Sabine's book surrounded by beauty.
Backreaction blogIn May 2017, I ran across an intriguing Physics paper1 that claimed to explain the observed value of the cosmological constant using ingredients drawn from the theories of general relativity and quantum mechanics. This paper had garnered a large amount of public attention, and I thought it would be fun to read through it and then report back on the paper's main findings to the "Club d'astronomie de Rimouski", of which I am a member. This paper was outside my field of expertise (physical oceanography), filled with mathematical notations that I was not familiar with, so that I quickly felt the need to look for a critical assessment of it by a physicist specialized in cosmology. Google searches eventually led me to a Backreaction blog post2 by Sabine Hossenfelder. Her post contained a healthy mixture of positive and more critical comments about this 'hot off the press' paper proposing an explanation for the cosmological constant. I immediately liked Sabine's direct, funny, honest writing style and began following her on Twitter.
Now fast forward one year, and I end up purchasing a copy of Sabine's very first book3, in which she explores some of the difficulties encountered in contemporary theoretical physics, especially in the areas of elementary particle physics and cosmology.
The standard model of particle physicsIn 2012, the joint discovery of the Higgs boson by two teams of experimental physicists at the Large Hadron Collider (LHC) in Geneva provided conclusive evidence for the 25th of the 25 particles of the standard model of particle physics, whose development began in the 1960s and was largely completed in the 1970s. In the standard model, the Higgs boson's task is to give mass to some (but not all) of the 24 other standard model particles. Physicists were confident they would eventually find the Higgs boson, but were lacking theoretical guidance as to what its mass (and energy, through Einstein's E = mc2) should be.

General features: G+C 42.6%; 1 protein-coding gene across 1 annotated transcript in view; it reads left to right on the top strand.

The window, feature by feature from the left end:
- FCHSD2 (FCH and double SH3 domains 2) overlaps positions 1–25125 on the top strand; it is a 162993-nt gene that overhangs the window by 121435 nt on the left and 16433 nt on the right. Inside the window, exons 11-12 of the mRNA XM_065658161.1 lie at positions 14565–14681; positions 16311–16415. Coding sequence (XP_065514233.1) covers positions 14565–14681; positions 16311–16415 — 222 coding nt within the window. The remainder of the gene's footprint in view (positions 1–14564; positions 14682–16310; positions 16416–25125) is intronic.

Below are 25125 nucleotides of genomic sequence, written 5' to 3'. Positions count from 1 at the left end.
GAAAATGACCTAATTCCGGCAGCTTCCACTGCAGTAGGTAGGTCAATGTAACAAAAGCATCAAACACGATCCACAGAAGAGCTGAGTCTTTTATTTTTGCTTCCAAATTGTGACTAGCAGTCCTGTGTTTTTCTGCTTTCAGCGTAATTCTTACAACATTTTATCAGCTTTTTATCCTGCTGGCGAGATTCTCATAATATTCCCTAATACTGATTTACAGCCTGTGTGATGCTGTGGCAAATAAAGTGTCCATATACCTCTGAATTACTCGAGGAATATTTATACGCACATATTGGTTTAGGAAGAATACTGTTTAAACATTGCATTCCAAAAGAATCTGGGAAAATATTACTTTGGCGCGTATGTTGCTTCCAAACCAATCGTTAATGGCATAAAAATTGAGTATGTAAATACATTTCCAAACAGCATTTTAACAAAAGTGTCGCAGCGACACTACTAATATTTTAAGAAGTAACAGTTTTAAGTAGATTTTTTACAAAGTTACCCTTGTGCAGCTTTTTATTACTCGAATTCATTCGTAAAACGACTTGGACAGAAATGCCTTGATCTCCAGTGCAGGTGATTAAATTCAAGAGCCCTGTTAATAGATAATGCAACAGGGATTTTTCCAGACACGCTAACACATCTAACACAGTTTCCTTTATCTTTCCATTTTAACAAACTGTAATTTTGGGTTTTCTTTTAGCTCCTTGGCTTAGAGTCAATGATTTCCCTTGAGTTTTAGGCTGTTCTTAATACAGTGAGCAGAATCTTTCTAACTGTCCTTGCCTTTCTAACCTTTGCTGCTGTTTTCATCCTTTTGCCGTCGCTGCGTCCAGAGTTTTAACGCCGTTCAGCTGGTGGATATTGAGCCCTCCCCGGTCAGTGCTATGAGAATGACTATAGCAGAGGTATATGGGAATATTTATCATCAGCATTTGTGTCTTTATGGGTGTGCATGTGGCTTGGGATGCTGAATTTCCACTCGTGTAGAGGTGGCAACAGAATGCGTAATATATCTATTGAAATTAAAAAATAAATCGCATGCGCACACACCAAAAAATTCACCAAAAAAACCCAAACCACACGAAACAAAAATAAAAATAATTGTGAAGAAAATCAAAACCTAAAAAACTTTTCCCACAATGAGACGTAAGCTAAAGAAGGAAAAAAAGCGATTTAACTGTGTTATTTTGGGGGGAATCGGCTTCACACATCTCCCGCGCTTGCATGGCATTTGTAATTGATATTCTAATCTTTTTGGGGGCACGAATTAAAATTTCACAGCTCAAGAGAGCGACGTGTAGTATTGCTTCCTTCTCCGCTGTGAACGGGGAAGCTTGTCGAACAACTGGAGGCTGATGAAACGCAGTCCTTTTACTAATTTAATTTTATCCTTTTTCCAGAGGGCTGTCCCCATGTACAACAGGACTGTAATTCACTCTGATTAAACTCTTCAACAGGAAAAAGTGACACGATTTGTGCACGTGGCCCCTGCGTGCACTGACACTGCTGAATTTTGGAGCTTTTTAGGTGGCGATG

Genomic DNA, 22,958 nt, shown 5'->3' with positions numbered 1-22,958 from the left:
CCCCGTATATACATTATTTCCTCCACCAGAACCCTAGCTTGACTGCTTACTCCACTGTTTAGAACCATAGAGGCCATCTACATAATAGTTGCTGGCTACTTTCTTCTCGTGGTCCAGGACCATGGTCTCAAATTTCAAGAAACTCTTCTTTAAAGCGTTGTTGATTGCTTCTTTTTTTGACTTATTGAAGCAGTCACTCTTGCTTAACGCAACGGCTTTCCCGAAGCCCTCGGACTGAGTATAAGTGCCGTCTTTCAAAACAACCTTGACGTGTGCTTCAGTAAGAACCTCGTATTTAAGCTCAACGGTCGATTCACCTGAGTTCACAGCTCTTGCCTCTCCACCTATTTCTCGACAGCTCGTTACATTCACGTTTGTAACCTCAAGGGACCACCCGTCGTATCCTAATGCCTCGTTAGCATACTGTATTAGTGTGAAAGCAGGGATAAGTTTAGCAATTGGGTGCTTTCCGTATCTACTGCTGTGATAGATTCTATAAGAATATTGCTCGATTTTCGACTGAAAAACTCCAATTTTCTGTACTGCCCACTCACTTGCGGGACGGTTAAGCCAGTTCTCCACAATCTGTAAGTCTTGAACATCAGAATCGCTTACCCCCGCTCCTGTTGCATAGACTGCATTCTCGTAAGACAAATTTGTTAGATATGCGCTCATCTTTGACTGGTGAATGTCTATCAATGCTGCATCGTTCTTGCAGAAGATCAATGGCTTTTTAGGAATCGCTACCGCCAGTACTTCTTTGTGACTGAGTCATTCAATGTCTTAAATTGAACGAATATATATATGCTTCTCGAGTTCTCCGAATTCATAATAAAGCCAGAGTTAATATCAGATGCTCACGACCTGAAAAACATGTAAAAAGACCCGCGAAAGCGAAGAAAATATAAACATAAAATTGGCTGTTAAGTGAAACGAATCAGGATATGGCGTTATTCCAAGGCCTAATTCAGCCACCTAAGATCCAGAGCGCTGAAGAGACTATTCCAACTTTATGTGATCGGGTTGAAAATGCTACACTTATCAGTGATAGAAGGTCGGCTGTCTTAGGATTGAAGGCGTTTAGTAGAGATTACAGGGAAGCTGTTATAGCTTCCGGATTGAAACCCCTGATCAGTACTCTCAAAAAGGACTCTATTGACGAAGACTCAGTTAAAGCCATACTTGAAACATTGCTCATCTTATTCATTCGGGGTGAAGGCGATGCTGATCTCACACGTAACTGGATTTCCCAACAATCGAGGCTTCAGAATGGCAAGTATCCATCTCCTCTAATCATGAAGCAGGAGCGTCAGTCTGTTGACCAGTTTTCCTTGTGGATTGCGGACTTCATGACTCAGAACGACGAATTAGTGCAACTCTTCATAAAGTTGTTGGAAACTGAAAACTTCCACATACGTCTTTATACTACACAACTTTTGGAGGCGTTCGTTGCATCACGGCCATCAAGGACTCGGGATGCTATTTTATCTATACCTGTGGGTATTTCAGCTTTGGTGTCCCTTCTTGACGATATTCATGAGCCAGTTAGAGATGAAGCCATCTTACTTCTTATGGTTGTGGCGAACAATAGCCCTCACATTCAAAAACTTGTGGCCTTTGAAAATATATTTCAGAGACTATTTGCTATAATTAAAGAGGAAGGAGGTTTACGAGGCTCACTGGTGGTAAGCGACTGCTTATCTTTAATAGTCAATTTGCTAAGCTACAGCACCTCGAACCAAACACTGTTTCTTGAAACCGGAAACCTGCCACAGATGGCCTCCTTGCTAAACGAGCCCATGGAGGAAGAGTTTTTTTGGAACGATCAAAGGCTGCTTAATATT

Ever since the LHC was built, many physicists were also hoping to discover new physics and observe new types of particles beyond the 25 particles of the standard model. In fact, several physicists were so confident that new supersymmetry particles would soon be found at LHC that they placed a bet on it. But in 2016, those who won the bet (a bottle of cognac was at stake) were the ones who predicted the absence of supersymmetry particles at the LHC4.
One the main reasons for which so many physicists were convinced the LHC would reveal new particles beyond the standard model comes from the current "state-of-the-art" mass and energy budget of the observable Universe.
CosmologyThe best fit of observations of the cosmos to the mathematics of Einstein's general relativity are consistent with a worldview in which 'dark energy' constitutes 68.3% of the total matter-energy budget of the Universe. Astronomers' measurements indicate that the remaining 31.7% is made up of matter, which physicists further break down into two categories: 'dark matter' (26.8%) and ordinary matter (4.9%). While ordinary matter is made up of the 25 particles of the standard model of physics, the fundamental nature of dark matter remains a mystery, though theories abound as to possible candidates that would only very weakly interact with ordinary matter. And some of those theories predict that we should already have seen dark matter particle candidates at the collision energies that have been achieved at the LHC, but we have not. So what gives? Sabine largely blames theoretical physicists' biases and preferences for mathematical theories that they find simple, elegant and beautiful.